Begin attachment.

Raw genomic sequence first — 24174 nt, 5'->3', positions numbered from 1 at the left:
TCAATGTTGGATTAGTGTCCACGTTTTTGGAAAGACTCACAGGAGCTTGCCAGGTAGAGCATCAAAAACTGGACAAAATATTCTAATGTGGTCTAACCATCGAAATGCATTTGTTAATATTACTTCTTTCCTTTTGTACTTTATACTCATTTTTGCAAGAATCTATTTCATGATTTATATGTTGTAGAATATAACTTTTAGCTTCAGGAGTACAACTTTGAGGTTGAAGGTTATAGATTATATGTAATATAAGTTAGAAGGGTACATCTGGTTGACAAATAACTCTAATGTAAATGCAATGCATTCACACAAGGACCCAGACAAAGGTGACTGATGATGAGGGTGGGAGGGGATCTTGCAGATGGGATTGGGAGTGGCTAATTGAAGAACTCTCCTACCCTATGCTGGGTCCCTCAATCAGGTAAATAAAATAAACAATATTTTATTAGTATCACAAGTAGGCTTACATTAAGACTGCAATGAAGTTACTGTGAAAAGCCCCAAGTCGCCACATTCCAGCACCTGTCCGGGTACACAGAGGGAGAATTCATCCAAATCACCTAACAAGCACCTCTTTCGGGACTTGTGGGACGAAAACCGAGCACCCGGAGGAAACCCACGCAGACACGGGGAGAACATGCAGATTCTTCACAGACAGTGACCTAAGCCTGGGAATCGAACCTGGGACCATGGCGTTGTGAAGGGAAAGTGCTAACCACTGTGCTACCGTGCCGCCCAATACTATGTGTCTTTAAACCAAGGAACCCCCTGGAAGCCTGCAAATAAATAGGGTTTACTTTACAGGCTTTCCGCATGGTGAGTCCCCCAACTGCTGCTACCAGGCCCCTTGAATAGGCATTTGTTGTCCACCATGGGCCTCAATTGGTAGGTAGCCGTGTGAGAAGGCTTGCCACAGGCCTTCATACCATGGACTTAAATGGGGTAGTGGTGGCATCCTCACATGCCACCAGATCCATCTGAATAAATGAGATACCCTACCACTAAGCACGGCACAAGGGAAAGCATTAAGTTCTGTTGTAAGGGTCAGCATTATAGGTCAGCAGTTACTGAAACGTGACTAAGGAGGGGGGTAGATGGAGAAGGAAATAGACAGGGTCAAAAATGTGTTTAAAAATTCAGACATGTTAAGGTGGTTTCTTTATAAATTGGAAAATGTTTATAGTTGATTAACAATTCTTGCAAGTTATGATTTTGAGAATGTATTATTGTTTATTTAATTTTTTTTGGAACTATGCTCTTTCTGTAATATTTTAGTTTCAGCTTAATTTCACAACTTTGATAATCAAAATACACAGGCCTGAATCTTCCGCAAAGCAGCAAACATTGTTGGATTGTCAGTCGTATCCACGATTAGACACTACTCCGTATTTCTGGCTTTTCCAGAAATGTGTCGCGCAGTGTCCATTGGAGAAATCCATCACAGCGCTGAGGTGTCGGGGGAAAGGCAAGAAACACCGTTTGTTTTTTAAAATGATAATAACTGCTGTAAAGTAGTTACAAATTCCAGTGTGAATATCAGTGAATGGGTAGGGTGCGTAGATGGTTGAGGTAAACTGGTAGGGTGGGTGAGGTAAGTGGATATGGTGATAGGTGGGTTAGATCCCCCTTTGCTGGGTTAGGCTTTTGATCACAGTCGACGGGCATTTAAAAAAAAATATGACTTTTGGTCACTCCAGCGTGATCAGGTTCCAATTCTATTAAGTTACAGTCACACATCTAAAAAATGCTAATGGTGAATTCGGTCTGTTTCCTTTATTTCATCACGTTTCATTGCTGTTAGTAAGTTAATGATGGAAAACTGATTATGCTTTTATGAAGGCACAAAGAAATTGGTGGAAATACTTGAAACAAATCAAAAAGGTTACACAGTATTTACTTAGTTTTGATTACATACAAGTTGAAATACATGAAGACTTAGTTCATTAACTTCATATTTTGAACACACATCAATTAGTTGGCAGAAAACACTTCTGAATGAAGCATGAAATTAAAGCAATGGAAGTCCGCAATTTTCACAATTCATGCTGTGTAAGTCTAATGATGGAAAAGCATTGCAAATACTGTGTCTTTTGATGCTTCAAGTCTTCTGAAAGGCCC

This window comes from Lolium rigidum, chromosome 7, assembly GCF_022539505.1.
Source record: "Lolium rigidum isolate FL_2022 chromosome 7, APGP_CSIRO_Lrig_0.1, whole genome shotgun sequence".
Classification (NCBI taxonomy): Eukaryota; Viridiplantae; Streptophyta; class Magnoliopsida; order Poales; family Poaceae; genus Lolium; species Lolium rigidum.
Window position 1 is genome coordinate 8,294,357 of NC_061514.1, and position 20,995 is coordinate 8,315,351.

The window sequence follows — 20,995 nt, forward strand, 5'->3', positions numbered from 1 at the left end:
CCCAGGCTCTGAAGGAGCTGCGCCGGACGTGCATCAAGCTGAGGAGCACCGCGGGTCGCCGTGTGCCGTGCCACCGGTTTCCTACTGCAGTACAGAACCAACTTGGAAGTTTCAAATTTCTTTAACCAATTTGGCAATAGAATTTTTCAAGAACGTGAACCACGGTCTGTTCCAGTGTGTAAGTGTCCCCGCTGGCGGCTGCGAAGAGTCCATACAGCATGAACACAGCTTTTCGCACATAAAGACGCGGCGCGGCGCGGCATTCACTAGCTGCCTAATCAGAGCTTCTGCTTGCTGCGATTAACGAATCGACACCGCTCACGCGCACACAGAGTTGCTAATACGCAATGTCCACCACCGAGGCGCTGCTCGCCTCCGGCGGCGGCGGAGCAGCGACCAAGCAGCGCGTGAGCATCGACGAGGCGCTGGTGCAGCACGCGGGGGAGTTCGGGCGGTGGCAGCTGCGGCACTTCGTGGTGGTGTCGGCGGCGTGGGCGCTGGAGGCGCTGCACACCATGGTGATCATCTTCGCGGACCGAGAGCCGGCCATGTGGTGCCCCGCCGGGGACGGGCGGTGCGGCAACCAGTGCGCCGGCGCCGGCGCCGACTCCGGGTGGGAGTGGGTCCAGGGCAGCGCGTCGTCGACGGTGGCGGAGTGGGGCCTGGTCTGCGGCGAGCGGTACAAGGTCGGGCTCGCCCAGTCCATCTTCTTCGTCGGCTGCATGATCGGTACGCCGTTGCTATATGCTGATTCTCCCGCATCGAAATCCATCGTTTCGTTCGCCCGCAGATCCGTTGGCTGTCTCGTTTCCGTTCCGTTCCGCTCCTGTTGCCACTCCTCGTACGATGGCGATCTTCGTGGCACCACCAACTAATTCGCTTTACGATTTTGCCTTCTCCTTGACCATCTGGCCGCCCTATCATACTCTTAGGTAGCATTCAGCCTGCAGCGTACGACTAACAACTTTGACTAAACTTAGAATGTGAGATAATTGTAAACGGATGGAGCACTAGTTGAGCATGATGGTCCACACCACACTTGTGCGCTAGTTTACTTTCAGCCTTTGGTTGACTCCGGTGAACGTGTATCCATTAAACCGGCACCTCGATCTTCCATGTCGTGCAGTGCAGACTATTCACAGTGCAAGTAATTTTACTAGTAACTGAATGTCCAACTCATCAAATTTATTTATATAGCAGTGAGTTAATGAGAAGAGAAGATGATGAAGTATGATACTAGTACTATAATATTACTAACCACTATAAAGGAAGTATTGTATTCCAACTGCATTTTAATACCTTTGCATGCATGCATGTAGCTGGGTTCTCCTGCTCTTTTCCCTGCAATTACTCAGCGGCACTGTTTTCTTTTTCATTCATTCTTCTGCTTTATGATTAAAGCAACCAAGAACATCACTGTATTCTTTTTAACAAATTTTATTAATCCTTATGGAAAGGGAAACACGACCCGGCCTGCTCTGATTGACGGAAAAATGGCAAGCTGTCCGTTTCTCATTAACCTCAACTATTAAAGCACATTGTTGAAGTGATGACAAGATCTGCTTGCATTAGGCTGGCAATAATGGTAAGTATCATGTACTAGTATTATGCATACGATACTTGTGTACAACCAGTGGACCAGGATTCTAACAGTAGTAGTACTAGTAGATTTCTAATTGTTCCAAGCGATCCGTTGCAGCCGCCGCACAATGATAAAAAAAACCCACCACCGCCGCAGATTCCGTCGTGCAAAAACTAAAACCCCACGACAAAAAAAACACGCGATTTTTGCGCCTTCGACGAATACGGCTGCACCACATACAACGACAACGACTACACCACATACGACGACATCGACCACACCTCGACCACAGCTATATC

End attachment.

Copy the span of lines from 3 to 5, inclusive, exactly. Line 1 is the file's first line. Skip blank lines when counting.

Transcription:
This window comes from Lolium rigidum, chromosome 7, assembly GCF_022539505.1.
Source record: "Lolium rigidum isolate FL_2022 chromosome 7, APGP_CSIRO_Lrig_0.1, whole genome shotgun sequence".
Classification (NCBI taxonomy): Eukaryota; Viridiplantae; Streptophyta; class Magnoliopsida; order Poales; family Poaceae; genus Lolium; species Lolium rigidum.